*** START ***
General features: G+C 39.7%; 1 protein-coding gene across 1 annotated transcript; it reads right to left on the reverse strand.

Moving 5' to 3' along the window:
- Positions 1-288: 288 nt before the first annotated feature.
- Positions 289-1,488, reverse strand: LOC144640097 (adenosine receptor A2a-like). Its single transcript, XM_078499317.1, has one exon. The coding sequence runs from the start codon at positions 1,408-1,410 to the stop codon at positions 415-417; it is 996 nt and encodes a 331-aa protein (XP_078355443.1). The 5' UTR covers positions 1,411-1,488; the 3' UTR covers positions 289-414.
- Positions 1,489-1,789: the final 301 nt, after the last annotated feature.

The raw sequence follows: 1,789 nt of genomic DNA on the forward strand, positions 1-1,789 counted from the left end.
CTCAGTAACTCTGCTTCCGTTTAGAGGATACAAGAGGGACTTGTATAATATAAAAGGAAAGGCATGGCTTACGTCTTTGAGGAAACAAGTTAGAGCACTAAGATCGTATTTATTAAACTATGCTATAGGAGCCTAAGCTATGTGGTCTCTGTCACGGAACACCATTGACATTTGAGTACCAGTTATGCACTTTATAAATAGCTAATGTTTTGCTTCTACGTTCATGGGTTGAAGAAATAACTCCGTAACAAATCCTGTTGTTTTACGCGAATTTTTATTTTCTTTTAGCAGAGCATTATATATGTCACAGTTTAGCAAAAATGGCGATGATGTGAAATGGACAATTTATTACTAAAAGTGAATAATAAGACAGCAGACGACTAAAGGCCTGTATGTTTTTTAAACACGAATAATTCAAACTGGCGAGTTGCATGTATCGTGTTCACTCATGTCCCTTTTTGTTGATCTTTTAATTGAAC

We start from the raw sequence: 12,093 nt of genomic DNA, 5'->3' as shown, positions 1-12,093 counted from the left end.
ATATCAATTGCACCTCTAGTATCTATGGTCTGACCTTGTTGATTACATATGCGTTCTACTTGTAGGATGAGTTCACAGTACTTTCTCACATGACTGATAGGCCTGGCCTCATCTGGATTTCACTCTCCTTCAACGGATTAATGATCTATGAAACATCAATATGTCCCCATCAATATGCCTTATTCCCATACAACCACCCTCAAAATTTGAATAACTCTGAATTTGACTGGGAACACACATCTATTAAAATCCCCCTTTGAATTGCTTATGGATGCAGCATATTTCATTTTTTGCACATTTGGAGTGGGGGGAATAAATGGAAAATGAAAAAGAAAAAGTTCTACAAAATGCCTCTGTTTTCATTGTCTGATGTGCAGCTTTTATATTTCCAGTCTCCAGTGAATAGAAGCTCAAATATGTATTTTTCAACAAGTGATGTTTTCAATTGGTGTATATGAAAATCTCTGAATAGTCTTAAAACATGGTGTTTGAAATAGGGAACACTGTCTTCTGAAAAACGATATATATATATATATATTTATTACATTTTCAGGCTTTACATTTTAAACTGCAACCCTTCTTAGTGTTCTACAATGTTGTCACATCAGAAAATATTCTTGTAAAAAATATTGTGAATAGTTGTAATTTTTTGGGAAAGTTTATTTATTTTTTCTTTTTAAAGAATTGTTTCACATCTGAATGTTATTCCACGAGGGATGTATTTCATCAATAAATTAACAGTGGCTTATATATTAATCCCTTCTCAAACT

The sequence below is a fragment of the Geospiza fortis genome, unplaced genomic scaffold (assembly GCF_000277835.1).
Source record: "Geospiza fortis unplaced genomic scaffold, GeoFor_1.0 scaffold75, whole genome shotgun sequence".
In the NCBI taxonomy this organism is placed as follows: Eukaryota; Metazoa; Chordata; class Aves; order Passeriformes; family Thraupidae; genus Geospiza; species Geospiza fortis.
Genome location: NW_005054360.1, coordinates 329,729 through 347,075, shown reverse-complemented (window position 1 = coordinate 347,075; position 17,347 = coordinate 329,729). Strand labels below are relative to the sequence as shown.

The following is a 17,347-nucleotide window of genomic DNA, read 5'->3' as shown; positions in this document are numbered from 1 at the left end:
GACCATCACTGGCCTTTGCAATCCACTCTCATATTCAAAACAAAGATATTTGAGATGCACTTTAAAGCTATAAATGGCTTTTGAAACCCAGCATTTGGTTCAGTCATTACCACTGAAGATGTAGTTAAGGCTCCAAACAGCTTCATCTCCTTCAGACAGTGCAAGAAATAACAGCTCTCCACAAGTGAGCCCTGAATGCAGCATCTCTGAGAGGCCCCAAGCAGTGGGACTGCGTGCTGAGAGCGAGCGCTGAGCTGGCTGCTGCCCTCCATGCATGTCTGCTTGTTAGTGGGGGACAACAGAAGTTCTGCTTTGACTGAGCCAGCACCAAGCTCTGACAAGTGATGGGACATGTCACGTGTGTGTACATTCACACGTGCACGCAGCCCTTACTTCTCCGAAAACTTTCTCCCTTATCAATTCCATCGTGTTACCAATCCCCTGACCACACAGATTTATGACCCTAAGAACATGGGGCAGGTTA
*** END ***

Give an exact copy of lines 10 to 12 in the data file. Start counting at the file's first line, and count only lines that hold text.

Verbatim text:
The sequence below is a fragment of the Geospiza fortis genome, unplaced genomic scaffold (assembly GCF_000277835.1).
Source record: "Geospiza fortis unplaced genomic scaffold, GeoFor_1.0 scaffold75, whole genome shotgun sequence".
In the NCBI taxonomy this organism is placed as follows: Eukaryota; Metazoa; Chordata; class Aves; order Passeriformes; family Thraupidae; genus Geospiza; species Geospiza fortis.